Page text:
cil, has written in defence of christianity, though once a notorious Deist; and also what Mr. Littleton, a member of the House of Commons, has written. I should be glad if you would inform me more particularly in your next, concerning this affair, and what the present state of Infidelity in Great Britain is.

"It has pleased God, since I wrote my last to you, sorely to afflict this family, by taking away by death, the last February, my second daughter, in the eighteenth year of her age; a very pleasant and useful member of this family, and one that was esteemed the flower of the family. Herein we have a great loss; but the remembrance of the remarkable appearances of piety in her, from her childhood, in life, and also at her death, are very comfortable to us, and give us great reason to mingle thanksgiving with our mourning. I desire your prayers, dear Sir, that God would make up our great loss to us in himself.

"Please to accept of one of my Sermons on Mr. Brainerd's death, and also one of my Sermons on Mr. Buell's instalment. desire that for the future, your letters to me may be directed to be left with Mr. Edward Bromfield, merchant in Boston. My wife joins with me, in respectful and affectionate salutations to you and Mrs. Erskine. Desiring that we may meet often at the throne of grace, in supplications for each other,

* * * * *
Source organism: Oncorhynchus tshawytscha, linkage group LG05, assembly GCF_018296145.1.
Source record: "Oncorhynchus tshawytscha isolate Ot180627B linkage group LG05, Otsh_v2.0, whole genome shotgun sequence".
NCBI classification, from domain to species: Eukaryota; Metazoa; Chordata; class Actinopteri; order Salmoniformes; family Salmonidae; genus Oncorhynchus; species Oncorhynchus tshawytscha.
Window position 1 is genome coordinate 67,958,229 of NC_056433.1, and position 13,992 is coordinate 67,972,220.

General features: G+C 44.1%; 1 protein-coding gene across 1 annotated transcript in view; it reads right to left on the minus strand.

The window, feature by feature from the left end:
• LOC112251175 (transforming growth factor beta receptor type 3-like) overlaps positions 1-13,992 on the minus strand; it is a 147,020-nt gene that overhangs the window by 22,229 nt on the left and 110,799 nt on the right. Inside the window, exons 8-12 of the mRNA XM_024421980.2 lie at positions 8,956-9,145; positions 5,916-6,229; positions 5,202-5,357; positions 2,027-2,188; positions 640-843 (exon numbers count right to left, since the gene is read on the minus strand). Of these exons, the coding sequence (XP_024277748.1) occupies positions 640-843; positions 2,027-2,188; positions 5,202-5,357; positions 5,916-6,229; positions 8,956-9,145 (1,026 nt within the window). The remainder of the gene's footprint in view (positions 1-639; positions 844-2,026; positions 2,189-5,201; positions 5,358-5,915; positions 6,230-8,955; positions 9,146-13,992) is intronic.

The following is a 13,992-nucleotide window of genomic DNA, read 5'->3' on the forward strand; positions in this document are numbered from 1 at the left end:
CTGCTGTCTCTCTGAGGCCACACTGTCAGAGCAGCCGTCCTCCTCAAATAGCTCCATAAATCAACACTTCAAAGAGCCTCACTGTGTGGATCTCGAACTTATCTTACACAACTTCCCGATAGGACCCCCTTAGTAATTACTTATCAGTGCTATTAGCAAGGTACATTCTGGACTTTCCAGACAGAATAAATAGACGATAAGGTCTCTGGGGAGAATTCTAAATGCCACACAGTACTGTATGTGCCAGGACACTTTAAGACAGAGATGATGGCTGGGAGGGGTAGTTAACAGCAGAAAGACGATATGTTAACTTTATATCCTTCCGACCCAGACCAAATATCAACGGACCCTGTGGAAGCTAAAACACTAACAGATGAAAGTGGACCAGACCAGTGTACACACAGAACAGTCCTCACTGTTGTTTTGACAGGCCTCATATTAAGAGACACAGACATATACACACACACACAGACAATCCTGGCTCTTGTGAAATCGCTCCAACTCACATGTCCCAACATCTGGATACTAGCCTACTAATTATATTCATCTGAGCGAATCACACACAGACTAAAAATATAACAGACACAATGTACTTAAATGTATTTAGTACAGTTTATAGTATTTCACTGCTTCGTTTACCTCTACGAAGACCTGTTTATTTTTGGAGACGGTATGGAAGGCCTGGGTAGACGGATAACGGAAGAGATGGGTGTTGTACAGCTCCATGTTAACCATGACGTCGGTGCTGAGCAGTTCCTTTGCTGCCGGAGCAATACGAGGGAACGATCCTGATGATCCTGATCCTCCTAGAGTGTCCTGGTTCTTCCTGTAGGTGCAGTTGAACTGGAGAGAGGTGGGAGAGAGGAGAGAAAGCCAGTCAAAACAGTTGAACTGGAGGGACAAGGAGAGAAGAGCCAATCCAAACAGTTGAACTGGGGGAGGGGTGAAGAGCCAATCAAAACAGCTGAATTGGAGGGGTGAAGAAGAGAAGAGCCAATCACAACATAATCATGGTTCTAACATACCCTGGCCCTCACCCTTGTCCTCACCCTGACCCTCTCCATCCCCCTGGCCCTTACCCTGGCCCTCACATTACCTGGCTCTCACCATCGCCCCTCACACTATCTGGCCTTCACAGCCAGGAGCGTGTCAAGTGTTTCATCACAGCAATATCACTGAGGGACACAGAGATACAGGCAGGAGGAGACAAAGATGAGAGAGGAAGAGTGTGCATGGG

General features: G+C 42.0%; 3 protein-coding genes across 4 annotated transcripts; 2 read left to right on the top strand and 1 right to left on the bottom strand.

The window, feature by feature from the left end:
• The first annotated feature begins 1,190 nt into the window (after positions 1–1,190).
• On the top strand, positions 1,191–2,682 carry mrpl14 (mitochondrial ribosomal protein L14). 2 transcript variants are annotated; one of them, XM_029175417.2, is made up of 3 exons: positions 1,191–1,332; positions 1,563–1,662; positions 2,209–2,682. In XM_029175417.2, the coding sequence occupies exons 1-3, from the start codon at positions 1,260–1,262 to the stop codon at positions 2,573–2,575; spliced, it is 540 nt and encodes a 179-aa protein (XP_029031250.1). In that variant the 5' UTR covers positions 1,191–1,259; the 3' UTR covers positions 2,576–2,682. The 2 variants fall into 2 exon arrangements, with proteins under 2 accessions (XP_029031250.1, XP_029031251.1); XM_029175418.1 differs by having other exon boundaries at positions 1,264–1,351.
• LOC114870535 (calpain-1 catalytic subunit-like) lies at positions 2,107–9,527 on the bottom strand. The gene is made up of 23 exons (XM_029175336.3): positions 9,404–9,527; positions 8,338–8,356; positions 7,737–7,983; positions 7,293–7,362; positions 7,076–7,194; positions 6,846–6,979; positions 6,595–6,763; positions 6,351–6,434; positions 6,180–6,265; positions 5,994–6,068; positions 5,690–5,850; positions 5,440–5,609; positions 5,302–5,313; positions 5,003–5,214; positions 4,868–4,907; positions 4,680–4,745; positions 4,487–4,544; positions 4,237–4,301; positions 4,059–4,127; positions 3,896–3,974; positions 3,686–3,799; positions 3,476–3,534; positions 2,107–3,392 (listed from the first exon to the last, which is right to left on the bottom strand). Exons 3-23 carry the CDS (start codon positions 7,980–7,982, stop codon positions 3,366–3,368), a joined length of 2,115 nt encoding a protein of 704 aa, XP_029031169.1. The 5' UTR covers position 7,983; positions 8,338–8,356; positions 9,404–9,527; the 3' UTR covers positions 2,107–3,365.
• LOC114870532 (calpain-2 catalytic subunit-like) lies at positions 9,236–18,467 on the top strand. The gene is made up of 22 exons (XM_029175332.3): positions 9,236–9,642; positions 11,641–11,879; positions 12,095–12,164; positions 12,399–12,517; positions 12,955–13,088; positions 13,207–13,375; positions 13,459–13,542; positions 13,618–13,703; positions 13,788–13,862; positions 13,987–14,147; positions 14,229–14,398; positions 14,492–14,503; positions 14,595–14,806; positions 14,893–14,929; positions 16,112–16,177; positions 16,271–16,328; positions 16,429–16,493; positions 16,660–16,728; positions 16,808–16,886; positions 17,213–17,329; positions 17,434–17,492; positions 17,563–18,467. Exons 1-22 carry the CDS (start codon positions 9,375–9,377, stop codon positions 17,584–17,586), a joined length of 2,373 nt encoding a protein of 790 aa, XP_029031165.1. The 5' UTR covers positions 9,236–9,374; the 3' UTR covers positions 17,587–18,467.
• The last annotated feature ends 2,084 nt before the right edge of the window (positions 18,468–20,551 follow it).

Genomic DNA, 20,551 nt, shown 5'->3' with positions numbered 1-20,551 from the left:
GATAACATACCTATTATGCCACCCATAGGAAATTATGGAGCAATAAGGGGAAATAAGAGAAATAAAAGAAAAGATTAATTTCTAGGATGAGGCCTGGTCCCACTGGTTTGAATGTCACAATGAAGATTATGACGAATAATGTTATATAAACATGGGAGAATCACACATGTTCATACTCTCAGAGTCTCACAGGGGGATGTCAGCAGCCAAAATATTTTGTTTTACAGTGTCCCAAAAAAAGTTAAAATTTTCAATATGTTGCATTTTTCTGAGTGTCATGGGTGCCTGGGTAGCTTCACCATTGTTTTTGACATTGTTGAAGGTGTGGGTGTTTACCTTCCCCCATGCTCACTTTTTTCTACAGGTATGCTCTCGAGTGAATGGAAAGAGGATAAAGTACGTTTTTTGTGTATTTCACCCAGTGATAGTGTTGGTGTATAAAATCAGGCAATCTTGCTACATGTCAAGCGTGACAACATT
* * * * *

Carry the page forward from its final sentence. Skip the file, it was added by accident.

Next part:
"I am, dear brother, your obliged friend,
"Fellow labourer and humble servant,

"P. S. I desired Mr. Prince to send to you one of my books on the subject of the Concert for Prayer for a general Revival of religion, the last year; and he engaged to do it; but I perceive he forgot it, and it was long neglected. But I have since taken some further care to have the book conveyed; so that I hope that ere this time you have received it.

"In the conclusion of your letter of Feb. 9, you mention a design of writing to me again, by a ship that was to sail the next month for Boston. That letter I have not received."

Mr. Gillespie, imagining that the difficulties, which he had stated in his former letter, were not satisfactorily cleared up in the answer of Mr. Edwards, addressed to him the following reply.

Letter from Mr. Gillespie.



Sept. 19, 1748.

"I had the favour of yours in spring last, for which I heartily thank you. I did not want inclination to make you a return long ago, as I prize your correspondence, but some things concurred that effectually prevented me, which has given me concern.

"It was my desire to be informed, and my inclination to make you